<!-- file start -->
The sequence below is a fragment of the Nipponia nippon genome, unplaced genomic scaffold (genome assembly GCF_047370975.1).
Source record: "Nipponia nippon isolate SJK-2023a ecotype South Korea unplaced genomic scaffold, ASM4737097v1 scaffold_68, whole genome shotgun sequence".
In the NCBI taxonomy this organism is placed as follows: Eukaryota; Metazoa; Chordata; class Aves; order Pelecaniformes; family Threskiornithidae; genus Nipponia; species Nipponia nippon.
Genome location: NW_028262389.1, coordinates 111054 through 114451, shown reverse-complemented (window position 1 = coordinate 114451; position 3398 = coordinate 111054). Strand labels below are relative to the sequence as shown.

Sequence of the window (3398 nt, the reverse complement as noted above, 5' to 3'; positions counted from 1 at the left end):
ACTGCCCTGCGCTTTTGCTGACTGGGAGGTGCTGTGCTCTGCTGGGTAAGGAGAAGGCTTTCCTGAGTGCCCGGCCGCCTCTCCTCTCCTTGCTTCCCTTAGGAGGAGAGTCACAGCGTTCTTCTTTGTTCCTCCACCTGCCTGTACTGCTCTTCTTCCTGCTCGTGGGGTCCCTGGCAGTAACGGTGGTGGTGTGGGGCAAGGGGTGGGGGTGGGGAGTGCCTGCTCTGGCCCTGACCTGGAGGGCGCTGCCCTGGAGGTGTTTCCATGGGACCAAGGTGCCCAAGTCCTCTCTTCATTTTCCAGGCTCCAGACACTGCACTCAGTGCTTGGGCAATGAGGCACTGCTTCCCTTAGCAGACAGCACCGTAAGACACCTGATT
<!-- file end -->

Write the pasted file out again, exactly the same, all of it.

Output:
The sequence below is a fragment of the Nipponia nippon genome, unplaced genomic scaffold (genome assembly GCF_047370975.1).
Source record: "Nipponia nippon isolate SJK-2023a ecotype South Korea unplaced genomic scaffold, ASM4737097v1 scaffold_68, whole genome shotgun sequence".
In the NCBI taxonomy this organism is placed as follows: Eukaryota; Metazoa; Chordata; class Aves; order Pelecaniformes; family Threskiornithidae; genus Nipponia; species Nipponia nippon.
Genome location: NW_028262389.1, coordinates 111054 through 114451, shown reverse-complemented (window position 1 = coordinate 114451; position 3398 = coordinate 111054). Strand labels below are relative to the sequence as shown.

Sequence of the window (3398 nt, the reverse complement as noted above, 5' to 3'; positions counted from 1 at the left end):
ACTGCCCTGCGCTTTTGCTGACTGGGAGGTGCTGTGCTCTGCTGGGTAAGGAGAAGGCTTTCCTGAGTGCCCGGCCGCCTCTCCTCTCCTTGCTTCCCTTAGGAGGAGAGTCACAGCGTTCTTCTTTGTTCCTCCACCTGCCTGTACTGCTCTTCTTCCTGCTCGTGGGGTCCCTGGCAGTAACGGTGGTGGTGTGGGGCAAGGGGTGGGGGTGGGGAGTGCCTGCTCTGGCCCTGACCTGGAGGGCGCTGCCCTGGAGGTGTTTCCATGGGACCAAGGTGCCCAAGTCCTCTCTTCATTTTCCAGGCTCCAGACACTGCACTCAGTGCTTGGGCAATGAGGCACTGCTTCCCTTAGCAGACAGCACCGTAAGACACCTGATT